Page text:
Il Primo Ministro greco Lucas Papademos riceve l'approvazione del governo su tagli al bilancio che corrispondono al 7% del Pil nei prossimi tre anni e su una ristrutturazione finalizzata a ridurre di €100 mld gli oltre €200 mld di debito detenuto dai creditori privati, atteso il voto del parlamento • Standard & Poor's declassa il merito creditizio di 34 banche italiane tra cui UniCredit a BBB+ da A, Intesa Sanpaolo a BBB+ da A e Banca Monte dei Paschi di Siena a BBB da BBB+, S&P anticipa "una redditività decisamente debole per le banche italiane nei prossimi anni" • La produzione industriale italiana aumenta a dicembre +1,4% da novembre +0,3%, oltre le stime degli economisti +0,5%, anche se i dati del quarto trimestre -2,1% suggeriscono che la terza economia della zona euro è entrata nella seconda recessione dal 2009 • I Btp decennali salgono per la quinta settimana consecutiva, il periodo di recupero più lungo in oltre cinque anni, la prossima settimana il Tesoro vende €4 mld di buoni al 6% con scadenza 2014 • L'euro cala dal massimo di due mesi contro il dollaro, il mercato azionario europeo cala dal massimo di sei settimane e l'azionario Usa registra la prima settimana di perdite del 2012 dopo che i ministri delle finanze europee non hanno concesso il pacchetto di aiuto necessario a prevenire il collasso economico della Grecia

mercoledì 3 ottobre 2012

Market Comment - October 3

(Marco Bonelli) "Wait and see" gets stretched again...

After a volatile six weeks between end of June and end of July, the SPX literally moved from 1350 to 1450 in three days with long consolidation periods in between. The last 2 ½ weeks have been once again one of those periods, defined by positives and negatives in regard of QE3 and good and bad macro-economic news. In terms of the latter, the mostly better than expected U.S. economic data (let's only list the durable good orders for August as a clear disappointment as the weak Chicago PMI for September apparently only caught up with the performance of all other related indexes and basically all manufacturing surveys, including the National ISM Manufacturing Index stabilized in the past month) got diluted by another round of surprisingly weak data out of Europe and China that rightly put a lot of uncertainty on the global economic recovery. Although this wait-and-see stance with many sessions showing early gains evaporate over the rest of the session and early losses cut by the end of the day, becomes quite frustrating, the consolidation at high level so far has to be seen as positive and healthy!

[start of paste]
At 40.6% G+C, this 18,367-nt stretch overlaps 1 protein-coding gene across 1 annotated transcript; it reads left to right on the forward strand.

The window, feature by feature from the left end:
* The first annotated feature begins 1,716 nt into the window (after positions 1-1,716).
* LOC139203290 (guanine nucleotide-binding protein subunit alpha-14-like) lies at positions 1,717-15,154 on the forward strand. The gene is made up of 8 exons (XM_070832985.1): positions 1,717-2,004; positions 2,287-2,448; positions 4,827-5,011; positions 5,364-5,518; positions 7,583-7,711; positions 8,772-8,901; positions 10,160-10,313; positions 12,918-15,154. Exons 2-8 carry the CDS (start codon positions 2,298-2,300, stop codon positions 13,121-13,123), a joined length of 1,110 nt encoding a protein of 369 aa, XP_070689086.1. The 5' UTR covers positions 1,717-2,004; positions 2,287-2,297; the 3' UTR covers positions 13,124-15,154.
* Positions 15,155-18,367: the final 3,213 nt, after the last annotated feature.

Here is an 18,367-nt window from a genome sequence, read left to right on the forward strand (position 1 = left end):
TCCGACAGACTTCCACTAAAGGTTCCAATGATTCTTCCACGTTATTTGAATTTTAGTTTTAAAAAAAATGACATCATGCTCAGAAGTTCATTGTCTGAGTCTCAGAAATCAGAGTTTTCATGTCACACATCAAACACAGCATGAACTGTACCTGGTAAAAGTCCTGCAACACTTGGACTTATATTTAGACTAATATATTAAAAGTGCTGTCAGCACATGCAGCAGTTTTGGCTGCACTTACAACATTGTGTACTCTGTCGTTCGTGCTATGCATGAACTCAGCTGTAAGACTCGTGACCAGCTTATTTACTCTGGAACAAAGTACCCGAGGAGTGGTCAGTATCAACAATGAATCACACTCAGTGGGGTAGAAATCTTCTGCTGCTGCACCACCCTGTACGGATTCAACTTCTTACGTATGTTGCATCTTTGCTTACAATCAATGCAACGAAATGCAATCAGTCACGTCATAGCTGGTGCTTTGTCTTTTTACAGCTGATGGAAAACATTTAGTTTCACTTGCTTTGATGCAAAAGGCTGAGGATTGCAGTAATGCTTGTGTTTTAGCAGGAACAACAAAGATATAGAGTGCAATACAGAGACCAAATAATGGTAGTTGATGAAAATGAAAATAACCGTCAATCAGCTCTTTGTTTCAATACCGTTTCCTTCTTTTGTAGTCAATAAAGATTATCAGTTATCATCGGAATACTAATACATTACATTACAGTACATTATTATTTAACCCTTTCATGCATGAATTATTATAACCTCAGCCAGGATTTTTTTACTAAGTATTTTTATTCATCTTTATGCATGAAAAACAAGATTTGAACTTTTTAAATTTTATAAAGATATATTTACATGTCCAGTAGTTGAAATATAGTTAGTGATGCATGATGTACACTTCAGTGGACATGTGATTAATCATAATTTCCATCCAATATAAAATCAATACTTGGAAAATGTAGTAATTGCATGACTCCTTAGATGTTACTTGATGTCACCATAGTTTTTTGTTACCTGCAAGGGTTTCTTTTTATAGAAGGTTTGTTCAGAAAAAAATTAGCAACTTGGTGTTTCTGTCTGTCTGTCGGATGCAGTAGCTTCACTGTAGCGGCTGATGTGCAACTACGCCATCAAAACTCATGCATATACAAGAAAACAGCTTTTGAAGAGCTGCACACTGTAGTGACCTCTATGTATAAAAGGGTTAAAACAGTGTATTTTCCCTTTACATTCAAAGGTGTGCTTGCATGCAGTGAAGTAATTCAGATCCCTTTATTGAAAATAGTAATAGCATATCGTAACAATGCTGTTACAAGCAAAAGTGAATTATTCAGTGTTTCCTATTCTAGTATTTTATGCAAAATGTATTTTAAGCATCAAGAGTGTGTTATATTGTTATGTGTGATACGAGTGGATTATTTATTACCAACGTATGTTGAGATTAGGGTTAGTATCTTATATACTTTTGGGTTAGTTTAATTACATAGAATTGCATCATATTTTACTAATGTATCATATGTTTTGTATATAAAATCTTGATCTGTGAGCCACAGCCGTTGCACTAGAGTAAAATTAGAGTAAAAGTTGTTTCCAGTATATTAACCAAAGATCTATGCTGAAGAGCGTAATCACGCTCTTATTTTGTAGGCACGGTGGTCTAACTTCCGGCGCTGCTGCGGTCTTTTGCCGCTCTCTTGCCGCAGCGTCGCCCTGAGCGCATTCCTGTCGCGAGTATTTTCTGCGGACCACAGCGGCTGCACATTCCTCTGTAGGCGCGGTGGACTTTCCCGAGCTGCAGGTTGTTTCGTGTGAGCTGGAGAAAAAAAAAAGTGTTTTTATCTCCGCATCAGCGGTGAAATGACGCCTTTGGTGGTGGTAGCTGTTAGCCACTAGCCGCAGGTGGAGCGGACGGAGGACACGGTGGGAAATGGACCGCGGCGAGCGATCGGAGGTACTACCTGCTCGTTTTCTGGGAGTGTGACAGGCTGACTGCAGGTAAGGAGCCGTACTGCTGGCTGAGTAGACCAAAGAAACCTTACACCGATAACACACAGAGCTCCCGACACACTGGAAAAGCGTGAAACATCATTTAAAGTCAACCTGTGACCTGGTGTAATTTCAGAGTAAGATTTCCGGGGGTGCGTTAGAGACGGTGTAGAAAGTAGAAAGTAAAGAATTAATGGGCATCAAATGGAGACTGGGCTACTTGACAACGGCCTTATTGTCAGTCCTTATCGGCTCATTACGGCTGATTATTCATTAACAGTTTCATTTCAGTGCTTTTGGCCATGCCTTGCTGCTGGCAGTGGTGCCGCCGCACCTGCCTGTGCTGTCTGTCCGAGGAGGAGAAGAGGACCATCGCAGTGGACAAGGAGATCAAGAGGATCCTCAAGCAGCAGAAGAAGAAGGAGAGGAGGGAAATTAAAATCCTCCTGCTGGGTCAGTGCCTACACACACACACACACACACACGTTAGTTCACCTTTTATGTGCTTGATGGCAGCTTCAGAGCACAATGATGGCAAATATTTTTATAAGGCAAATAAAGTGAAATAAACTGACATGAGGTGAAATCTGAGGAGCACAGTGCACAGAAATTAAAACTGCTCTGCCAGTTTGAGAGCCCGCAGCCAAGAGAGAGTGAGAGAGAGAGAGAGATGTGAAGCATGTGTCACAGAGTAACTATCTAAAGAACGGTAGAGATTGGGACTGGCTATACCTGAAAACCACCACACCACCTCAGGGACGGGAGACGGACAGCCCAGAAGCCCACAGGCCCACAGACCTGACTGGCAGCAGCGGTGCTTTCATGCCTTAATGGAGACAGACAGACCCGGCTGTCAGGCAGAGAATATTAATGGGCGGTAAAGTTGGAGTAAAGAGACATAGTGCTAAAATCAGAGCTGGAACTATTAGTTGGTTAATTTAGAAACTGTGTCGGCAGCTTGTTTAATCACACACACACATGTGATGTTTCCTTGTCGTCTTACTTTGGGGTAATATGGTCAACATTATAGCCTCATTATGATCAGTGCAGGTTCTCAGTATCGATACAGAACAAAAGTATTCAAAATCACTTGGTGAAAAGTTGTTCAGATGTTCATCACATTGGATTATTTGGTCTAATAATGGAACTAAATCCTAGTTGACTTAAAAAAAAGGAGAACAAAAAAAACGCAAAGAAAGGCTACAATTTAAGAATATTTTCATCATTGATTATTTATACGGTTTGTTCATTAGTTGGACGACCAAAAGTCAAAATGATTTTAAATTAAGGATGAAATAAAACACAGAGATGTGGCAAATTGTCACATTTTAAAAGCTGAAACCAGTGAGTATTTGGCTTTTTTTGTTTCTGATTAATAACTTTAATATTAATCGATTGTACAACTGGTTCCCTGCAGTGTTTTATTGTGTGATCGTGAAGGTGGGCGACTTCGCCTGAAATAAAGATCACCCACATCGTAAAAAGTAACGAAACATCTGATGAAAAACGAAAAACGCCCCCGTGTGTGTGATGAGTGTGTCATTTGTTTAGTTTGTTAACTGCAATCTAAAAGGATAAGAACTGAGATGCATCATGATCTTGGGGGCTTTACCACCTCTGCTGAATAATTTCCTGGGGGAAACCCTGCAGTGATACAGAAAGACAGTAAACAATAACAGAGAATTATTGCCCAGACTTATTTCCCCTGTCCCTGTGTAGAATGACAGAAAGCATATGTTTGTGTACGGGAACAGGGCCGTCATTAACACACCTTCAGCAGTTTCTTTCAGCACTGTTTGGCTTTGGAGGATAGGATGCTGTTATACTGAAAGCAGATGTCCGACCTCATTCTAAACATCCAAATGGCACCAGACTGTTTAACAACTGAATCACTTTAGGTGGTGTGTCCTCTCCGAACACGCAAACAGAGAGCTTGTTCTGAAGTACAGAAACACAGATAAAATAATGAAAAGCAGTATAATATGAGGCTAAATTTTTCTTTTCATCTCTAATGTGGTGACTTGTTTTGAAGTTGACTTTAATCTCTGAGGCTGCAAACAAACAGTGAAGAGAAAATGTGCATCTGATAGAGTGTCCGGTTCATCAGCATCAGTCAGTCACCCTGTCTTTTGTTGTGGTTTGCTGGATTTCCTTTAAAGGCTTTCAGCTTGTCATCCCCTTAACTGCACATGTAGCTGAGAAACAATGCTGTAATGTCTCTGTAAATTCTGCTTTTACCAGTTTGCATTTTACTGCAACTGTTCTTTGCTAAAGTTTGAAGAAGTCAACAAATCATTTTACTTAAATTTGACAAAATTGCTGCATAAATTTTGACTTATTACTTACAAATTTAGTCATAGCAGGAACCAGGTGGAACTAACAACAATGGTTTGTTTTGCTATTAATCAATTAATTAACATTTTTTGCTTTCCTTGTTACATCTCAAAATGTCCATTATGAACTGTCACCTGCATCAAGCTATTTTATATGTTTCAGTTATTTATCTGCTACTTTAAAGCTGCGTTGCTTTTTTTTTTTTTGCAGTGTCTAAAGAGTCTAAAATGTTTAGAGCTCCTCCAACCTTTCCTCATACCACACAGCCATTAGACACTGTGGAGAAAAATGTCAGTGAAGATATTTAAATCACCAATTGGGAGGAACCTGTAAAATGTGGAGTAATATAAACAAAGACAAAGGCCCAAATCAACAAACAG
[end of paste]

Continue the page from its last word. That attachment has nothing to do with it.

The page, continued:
The ISM Manufacturing and Non-Manufacturing Index for September as well as the variety of data from the labor market give investors a first view of economic activity at the end of another disappointing quarter, going into Q4 and also a view through the glasses of QE3 - and the numbers don't look bad (not great either!). Unless Friday's payroll data for September shows an unexpected disappointment, the latest macro data at least confirms the slow-growth status of the U.S. economy and, probably even more important, shows U.S economic activity outperforming many part of the world, which makes it relatively attractive for global investors. And if there was any doubt that recent better than expected economic data might discourage the Fed from following through or getting more aggressive in their latest round of QE, the Fed Chairman once again emphasized that monetary policy will remain ultra-easy long after the economy shows signs of a real recovery.

The slightly annoying wait-and-see situation also applies to the even more annoying chicken game of when Spain will request a full bail-out. A few of the more dramatic trading session of the past few days was result of multiple speculation of an imminent request, which usually got rejected by the Prime Minister who is apparently busier securing his own future than the one of his country. As it is only a matter of time, when even the government realizes that the country needs a bail-out, it will be interesting how securities markets will react once the ECB starts its own round of asset purchases and shifts the money-printing machine into overdrive.

Back to the economic front: recent economic data, the perception of a recovery in the housing market, record auto sales and a positive outlook for the holiday shopping season may give investors a reason to become even short-term slightly more optimistic. The missing part will be earnings: A few "not as bad as feared" or even better than expected Q3 earnings could give stocks another short-term boost. The emphasis is on short-term! Market participants in general continue to be highly skeptical with probably the majority still expecting a short-term pull-back. Given the described fundamental background, negative sentiment transferring into hope and optimism could easily give stocks an unexpected short-term boost and lead the SPX towards the 1550 level - so it might be worth waiting and seeing...

Trade well.

(Marco Bonelli is the Managing Director of International for CL King & Associates in New York. The opinions expressed are his own.)

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